ABOVE The Rosens embraced rich wall colors, such as Benjamin Moore’s Dark Teal in the living room, where a pair of oil paintings by Rev. Jon Hale hangs above a settee from a bygone Burnham auction house. “People think white walls are the best way to display art, but a deep color can bring out qualities in the art and emphasize it as a treasure to appreciate,” Aaron says
TEXT BY SARAH STEBBINS
PHOTOS BY HANNAH HOGGATT
“Knowing that this was the home of a 19th-century pastor, he probably would have thought it curious to have a Jew and a priest living here,” Aaron Rosen says. But for Aaron, a religion and art professor, and his wife, Carolyn, priest at Ellsworth’s Saint Dunstan’s Episcopal Church, the 1831 Searsport Federal built for Rev. Stephen Thurston feels like the perfect fit. After purchasing the property in 2021, the Rosens, who later opened The Parsonage art gallery in the attached carriage house, researched its history at the nearby Penobscot Marine Museum. They discovered that Winslow Homer was a nephew of Thurston and his wife Clara and had sketched their cow. “It feels like we have a really good relationship living here with that spiritual and artistic past,” Aaron says. Alas, after renovating the buildings with Stockton Springs contractor Phil Nickerson, they’re fairly certain “there’s not a Winslow Homer buried in a wall.”
Another Hale oil crowns the fireplace, set off with a tiled panel and hearth; a vintage mirror reflects candlelight. The built-ins display antique Bibles, Jasperware collected by Aaron’s mother, and art books. When the original owners held their 50th wedding anniversary party here, they stood beneath a pine-bough arch, a detail that reminds Aaron of Christmas trees “Carolyn tends to keep up for too long.”
After living in England, Montana, and DC, Aaron, a Pittsfield native and Bowdoin grad, and Carolyn fulfilled their dream of settling in Maine. Artists who show in the couple’s gallery often stay in their home.
Locals remember the Rosens’ carriage house being used for Cub Scout meetings and an antiques business. After insulating, wiring, and Sheetrocking the structure, and installing a spiral staircase by Searsport’s Peter Sylvester, the couple opened their nonprofit contemporary art gallery here last year. An inaugural exhibit featured Brunswick artist Ian Trask’s strings of colorful spheres made from worn-out plush dog toys, cellophane wrappers, and other refuse. On a chalkboard wall, the Rosens’ son, Arthur, now five, embellishes enlarged versions of Trask’s conceptual drawings. “We want this to be a welcoming place where you can literally engage with the art,” Aaron says.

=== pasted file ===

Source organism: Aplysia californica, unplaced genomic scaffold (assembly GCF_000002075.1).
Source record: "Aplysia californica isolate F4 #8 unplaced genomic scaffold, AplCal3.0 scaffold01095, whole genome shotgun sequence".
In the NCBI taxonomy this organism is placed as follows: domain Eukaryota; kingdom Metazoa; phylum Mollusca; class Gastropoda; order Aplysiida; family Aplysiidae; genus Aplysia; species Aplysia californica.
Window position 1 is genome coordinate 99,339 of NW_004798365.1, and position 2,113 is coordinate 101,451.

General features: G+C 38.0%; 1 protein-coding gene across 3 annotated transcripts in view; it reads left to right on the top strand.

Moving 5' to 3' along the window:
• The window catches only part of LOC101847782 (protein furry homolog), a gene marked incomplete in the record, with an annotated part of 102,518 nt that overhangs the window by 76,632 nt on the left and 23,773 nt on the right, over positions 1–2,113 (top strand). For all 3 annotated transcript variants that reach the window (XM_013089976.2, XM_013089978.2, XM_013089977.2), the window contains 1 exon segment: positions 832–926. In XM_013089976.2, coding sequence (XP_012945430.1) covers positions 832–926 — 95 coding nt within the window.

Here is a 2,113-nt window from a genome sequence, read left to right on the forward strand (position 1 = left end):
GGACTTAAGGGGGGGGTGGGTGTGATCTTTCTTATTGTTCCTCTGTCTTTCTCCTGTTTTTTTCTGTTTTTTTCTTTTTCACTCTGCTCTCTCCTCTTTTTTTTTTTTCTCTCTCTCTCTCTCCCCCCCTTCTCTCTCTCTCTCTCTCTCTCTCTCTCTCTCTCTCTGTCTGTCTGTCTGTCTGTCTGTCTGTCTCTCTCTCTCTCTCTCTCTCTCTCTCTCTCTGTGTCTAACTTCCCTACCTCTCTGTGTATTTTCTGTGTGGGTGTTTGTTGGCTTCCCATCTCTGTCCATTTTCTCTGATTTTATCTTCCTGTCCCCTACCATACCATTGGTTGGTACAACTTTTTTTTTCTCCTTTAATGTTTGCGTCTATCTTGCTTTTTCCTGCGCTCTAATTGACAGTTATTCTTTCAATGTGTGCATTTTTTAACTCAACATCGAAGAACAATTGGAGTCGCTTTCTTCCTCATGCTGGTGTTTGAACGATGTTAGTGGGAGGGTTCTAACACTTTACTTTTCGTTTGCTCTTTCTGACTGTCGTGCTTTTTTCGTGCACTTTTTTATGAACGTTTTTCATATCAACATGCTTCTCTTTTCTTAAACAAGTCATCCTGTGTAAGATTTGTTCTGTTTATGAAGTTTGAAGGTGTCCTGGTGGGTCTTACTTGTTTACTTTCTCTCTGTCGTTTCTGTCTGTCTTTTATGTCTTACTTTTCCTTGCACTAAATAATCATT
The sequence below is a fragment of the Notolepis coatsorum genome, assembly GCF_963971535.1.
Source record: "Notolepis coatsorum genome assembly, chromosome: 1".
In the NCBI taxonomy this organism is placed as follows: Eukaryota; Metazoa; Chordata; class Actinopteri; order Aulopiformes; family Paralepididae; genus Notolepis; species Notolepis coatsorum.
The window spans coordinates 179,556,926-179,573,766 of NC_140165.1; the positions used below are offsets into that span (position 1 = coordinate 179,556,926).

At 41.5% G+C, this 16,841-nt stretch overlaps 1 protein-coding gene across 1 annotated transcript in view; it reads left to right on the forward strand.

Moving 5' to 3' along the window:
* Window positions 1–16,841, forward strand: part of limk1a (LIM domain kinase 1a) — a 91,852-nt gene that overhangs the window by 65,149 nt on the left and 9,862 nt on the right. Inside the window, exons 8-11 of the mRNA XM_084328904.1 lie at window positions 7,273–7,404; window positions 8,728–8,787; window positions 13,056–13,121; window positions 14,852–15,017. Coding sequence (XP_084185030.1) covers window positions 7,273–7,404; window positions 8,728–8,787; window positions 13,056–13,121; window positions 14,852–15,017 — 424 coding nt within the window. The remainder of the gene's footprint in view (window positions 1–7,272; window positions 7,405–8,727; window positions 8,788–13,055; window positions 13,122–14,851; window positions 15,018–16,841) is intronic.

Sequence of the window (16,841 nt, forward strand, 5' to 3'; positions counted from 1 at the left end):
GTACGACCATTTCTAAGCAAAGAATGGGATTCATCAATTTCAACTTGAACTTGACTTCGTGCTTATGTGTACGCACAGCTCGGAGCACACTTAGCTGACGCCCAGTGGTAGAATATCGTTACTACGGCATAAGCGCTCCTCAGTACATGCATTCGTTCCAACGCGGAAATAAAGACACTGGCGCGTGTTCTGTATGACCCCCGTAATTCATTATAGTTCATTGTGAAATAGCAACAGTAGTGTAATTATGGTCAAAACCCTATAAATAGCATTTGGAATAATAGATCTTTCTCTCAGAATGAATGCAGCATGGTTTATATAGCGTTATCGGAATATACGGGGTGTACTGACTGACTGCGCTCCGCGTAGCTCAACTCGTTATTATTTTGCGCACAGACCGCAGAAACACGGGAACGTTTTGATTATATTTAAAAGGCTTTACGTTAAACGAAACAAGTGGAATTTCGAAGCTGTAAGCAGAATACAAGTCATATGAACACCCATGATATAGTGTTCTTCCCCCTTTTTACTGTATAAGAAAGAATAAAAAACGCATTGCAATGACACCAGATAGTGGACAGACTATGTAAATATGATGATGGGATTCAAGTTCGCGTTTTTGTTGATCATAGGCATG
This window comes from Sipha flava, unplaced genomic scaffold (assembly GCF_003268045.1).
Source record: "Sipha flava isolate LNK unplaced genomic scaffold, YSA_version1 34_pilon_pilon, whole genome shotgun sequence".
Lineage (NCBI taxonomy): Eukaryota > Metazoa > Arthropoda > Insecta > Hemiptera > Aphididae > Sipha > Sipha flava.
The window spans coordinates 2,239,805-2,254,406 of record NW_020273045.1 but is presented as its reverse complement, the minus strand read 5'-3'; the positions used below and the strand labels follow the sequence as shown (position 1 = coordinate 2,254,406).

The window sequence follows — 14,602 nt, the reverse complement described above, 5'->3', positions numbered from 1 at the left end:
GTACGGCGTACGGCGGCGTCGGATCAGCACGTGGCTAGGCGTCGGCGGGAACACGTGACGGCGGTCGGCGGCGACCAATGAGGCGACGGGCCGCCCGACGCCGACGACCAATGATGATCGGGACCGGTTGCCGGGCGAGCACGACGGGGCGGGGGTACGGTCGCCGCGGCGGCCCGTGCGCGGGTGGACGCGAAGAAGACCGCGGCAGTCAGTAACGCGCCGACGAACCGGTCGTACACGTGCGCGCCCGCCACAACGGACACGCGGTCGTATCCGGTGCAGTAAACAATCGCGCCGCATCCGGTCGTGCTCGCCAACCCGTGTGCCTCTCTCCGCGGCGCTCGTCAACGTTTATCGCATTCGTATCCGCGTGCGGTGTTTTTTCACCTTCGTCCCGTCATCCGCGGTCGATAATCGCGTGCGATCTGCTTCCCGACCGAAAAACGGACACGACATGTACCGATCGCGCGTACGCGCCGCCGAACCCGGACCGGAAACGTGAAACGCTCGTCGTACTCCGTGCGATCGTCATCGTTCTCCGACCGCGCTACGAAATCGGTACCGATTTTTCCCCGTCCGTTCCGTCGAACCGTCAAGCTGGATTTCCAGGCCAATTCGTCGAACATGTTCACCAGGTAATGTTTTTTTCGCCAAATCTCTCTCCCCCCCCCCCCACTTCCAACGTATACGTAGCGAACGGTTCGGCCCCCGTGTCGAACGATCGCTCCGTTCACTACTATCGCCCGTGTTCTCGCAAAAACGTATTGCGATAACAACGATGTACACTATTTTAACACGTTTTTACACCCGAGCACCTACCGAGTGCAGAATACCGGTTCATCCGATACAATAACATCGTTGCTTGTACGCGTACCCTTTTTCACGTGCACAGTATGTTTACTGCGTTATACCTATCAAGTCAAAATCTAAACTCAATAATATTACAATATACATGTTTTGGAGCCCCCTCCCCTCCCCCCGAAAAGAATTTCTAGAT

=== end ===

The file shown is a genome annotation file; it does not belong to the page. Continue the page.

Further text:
Rendered in Benjamin Moore’s Classic Burgundy, the study houses “quirky menorahs” (including moose and lobster shapes), vintage Shabbat candle holders, and other Judaica on corner shelves; works by Jewish artists Leonard Baskin, Marc Chagall, Raphael Soyer, and Ben-Zion; an embroidered chair and an oak bureau found on Facebook Marketplace; and a settee that came with the house. “It has these old, bouncy springs, so our son likes to use it as a diving board,” Aaron says.
Contractor Nickerson rebuilt the staircase’s low, flimsy balustrade with the original railing and the Rosens painted the treads, along with the stair treads in the side entry (below, right) and “every bloody floor” upstairs, Aaron says, in Benjamin Moore’s Waterbury Green. At left is a collection of “staircase art,” with works by Güler Ates, Kenneth Jarecke, Alex Massouras, and Arthur Cherry. At right, the couple paired prints of England, including a watercolor by Aaron’s aunt, Jean Watts, with antique chairs “that have an English feel to them,” Aaron says. Adds Carolyn, “We imagined it as a creative nook where Arthur could have tea parties and things.”
In addition to grouping art by subject or medium (as with the living room’s oil paintings), the Rosens create vignettes that reflect their personal relationships with artists. Here, works by two artists they represent, Alfonse Borysewicz and Dua Abbas Rizvi, bookend a drawing by Jessa Leff that Leff gave them when they left England. The three “are complementary in color and size,” Aaron says, “but there are also interrelationships that we see that wouldn’t be apparent to anyone else.”
Directly behind the family is a print by Victor Majzner that incorporates lines from the Bible’s Song of Songs 8:6. The verse was read at Aaron’s sister’s funeral, and his brother later had it tattooed on his arm. Aaron sent a photo of the tattoo to Majzner, who was working on a series about the Bible chapter, and it inspired the painting. “It’s a central, almost talismanic, piece for us as a family,” Aaron says.